"We are in a golden age of molecular biology where everything that we measure has these very beautiful semantic meanings," said Brown, a computational biologist who developed the machine-learning algorithms for the project. "You know, these are transcripts from this gene. This gene is associated with this process. This metabolite is part of this pathway and it's associated with this biochemistry. Infrared spectroscopy is the opposite. It can give you a profoundly powerful overall signature, but it can't tell you, this is the molecule [responsible]."
This has long been viewed as a weakness, and made IR unpopular in the medical science community despite its widespread use in agricultural, environmental, and earth sciences, he said.
But when you don't know what biomarker to look for, IR's singular signature is not a disadvantage, but rather a strength.
"The first time I heard Cynthia talk, I was a postdoc and she was talking about how she wanted to make IR spectroscopy into the first real tricorder," said Brown, referring to the Star Trek device that can instantly diagnose just about any disease in the galaxy. "It was an astounding vision, and fast forward several years, the data's there, the algorithms are there, and it's been really incredible to see it come along. We're not there yet, but the course is increasingly clear."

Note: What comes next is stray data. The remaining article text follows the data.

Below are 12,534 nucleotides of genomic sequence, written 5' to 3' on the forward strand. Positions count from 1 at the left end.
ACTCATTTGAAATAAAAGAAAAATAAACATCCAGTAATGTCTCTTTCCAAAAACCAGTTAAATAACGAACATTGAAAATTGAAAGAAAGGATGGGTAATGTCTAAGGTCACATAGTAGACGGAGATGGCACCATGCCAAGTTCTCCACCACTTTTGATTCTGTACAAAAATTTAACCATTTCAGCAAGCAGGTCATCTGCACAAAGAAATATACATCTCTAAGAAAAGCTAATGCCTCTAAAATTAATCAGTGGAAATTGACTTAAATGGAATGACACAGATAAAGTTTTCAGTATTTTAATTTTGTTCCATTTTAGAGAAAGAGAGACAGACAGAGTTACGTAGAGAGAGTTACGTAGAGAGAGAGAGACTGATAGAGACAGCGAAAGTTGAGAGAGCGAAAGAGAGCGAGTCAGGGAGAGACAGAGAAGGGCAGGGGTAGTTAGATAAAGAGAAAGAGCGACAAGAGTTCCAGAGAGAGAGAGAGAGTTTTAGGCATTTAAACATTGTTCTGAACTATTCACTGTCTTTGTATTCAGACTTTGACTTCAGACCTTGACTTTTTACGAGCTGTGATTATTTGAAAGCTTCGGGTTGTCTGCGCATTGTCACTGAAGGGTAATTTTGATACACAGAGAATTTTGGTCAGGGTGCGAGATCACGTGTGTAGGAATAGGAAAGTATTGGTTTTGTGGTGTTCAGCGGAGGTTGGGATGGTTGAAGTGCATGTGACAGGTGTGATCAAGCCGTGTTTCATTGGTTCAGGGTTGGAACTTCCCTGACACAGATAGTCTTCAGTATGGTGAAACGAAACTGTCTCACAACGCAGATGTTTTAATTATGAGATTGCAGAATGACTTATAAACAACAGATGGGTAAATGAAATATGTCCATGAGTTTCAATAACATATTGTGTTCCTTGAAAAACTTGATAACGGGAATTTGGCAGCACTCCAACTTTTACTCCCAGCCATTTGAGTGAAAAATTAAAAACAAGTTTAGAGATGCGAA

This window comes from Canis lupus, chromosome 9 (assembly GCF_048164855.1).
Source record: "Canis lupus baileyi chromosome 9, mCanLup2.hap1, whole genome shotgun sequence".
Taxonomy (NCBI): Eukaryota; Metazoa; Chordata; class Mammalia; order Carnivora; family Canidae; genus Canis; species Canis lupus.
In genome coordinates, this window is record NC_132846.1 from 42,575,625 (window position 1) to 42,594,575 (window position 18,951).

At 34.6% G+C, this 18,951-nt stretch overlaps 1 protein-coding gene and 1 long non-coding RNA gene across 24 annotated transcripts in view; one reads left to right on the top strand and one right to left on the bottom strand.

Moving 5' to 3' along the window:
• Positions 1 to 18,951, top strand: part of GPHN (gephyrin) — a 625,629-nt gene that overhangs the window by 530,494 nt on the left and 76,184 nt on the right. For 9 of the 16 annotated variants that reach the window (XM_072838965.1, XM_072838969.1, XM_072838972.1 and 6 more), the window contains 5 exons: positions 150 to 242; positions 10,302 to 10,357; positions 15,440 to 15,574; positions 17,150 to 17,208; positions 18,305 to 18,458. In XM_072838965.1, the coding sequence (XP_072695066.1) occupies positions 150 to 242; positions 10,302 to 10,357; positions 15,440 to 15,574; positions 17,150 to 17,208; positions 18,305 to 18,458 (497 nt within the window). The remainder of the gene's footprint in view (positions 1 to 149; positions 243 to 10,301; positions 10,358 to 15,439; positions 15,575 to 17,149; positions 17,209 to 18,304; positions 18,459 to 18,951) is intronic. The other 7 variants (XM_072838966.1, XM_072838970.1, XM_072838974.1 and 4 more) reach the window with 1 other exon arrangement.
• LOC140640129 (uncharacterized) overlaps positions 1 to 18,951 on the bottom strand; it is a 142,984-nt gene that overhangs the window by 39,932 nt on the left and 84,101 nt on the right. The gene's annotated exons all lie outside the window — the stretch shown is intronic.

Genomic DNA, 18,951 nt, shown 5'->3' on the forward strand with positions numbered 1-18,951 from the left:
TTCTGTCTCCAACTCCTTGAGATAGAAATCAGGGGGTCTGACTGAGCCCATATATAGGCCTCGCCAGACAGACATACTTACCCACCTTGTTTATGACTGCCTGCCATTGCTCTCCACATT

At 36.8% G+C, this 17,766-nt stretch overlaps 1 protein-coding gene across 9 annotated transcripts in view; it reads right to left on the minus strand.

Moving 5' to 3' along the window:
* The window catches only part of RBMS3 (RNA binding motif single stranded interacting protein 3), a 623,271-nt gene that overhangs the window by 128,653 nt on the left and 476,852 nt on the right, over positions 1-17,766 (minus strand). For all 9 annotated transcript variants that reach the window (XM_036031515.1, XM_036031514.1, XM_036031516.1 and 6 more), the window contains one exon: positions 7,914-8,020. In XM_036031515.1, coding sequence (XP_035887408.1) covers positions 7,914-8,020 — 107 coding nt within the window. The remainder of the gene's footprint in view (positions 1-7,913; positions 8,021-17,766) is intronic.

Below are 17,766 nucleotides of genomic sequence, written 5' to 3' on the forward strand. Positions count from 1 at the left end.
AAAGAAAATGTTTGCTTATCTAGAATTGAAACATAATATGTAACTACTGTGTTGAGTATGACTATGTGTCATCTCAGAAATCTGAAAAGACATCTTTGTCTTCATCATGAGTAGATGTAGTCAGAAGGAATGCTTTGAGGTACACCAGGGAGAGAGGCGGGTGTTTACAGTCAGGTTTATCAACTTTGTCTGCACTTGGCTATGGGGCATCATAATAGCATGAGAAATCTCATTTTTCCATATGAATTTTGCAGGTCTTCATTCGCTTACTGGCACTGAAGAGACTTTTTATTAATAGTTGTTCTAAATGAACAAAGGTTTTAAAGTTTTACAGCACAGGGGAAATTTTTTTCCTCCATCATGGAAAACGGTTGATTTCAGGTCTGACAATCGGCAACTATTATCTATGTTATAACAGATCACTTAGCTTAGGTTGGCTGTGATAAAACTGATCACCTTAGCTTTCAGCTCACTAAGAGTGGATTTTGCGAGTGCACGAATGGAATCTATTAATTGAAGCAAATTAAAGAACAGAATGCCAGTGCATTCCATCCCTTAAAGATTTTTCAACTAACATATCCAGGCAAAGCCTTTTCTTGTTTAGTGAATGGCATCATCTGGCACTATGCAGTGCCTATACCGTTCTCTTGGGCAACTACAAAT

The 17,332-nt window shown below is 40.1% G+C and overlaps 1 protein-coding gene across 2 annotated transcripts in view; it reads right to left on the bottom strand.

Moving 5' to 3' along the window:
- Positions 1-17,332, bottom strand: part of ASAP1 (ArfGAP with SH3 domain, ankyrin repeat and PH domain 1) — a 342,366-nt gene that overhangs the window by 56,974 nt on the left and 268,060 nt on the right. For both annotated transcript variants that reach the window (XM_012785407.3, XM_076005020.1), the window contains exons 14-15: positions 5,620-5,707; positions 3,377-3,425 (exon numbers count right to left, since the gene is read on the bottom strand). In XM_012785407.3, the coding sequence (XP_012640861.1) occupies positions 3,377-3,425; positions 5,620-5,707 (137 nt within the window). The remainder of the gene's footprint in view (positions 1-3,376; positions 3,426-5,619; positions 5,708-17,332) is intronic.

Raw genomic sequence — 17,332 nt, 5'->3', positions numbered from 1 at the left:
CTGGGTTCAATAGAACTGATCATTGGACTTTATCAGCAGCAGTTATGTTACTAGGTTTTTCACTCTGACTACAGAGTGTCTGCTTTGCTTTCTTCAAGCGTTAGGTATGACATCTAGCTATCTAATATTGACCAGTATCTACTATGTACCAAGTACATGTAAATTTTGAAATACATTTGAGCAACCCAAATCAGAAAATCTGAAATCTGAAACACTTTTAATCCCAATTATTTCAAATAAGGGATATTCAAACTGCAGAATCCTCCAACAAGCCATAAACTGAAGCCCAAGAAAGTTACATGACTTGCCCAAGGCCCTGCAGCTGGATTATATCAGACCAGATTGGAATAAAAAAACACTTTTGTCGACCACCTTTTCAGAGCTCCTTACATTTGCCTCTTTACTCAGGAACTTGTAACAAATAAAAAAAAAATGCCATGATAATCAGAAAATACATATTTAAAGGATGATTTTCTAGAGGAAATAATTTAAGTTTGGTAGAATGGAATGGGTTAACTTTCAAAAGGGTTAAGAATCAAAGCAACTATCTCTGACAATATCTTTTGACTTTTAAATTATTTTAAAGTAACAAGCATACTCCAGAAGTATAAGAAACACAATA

Proving it works
In the Scientific Reports study, McMurray, Brown, and colleagues confirmed the diagnostic potential of their approach by showing that an algorithm can easily distinguish IR spectra from mouse brain cells with Huntington's disease from spectra of healthy mouse brain cells. Then, they trained an algorithm to do the same with human cells. It worked seamlessly.
The next test was more challenging: could spectral phenotyping diagnose Alzheimer's against age-matched controls using easily accessible cells instead of brain cells? They chose fibroblasts, an extremely common cell found in the skin and other connective tissue.